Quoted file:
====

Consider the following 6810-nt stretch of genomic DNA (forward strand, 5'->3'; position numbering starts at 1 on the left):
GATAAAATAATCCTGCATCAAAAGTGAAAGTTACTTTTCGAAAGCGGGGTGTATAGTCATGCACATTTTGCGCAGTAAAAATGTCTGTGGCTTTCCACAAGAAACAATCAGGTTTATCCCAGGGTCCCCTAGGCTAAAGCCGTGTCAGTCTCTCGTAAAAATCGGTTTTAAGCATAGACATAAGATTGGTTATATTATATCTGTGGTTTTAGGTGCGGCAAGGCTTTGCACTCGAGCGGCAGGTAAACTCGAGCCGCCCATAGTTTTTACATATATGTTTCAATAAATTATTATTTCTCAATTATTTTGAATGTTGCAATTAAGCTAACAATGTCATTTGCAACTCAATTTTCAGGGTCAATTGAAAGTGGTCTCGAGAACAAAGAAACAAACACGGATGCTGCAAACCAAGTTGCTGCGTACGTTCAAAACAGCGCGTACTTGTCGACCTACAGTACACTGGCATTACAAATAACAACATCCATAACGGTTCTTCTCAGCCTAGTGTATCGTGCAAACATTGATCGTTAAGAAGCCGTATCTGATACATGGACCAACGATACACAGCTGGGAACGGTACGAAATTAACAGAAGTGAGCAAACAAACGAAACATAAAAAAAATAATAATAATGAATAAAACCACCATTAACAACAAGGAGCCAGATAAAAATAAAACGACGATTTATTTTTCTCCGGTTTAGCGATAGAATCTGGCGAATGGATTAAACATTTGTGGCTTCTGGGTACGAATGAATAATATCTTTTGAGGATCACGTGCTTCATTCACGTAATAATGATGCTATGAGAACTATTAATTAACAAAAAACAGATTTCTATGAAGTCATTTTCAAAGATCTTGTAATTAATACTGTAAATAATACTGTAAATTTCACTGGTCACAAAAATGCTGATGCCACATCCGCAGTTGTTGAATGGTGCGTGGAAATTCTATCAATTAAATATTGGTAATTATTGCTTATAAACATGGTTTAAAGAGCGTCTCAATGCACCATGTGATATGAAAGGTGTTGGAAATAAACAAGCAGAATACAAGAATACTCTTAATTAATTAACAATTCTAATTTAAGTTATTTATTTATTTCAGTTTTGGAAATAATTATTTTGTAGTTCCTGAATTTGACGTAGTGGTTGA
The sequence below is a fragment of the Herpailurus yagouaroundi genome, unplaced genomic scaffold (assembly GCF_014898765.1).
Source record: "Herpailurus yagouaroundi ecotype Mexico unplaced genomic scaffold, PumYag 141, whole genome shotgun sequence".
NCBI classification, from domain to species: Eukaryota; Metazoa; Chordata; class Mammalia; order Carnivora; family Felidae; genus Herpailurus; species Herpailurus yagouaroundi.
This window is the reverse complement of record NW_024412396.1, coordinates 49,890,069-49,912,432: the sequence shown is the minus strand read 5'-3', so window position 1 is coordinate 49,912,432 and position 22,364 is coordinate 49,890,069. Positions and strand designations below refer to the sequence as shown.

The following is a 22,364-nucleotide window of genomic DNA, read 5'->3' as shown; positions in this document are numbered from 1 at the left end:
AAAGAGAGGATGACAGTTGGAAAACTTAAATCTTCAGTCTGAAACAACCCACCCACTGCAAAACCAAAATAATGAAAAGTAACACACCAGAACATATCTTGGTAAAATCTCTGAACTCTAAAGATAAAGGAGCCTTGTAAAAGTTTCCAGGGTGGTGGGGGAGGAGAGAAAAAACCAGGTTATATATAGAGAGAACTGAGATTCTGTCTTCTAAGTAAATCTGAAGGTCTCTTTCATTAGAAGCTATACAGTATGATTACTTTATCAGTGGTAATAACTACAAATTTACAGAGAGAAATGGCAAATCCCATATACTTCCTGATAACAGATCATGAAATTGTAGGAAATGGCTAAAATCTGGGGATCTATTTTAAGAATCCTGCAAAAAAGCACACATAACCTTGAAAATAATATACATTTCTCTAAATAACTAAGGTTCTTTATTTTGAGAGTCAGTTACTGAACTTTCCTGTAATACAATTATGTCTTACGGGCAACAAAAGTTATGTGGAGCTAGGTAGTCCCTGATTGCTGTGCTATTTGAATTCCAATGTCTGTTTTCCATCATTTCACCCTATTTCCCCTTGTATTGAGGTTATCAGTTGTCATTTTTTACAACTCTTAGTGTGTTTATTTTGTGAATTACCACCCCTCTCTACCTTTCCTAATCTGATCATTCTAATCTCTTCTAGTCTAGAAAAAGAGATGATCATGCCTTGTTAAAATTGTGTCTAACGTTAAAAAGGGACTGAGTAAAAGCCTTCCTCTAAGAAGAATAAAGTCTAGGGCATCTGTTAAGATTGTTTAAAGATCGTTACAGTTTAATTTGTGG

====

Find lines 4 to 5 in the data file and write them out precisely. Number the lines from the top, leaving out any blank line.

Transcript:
Source record: "Herpailurus yagouaroundi ecotype Mexico unplaced genomic scaffold, PumYag 141, whole genome shotgun sequence".
NCBI classification, from domain to species: Eukaryota; Metazoa; Chordata; class Mammalia; order Carnivora; family Felidae; genus Herpailurus; species Herpailurus yagouaroundi.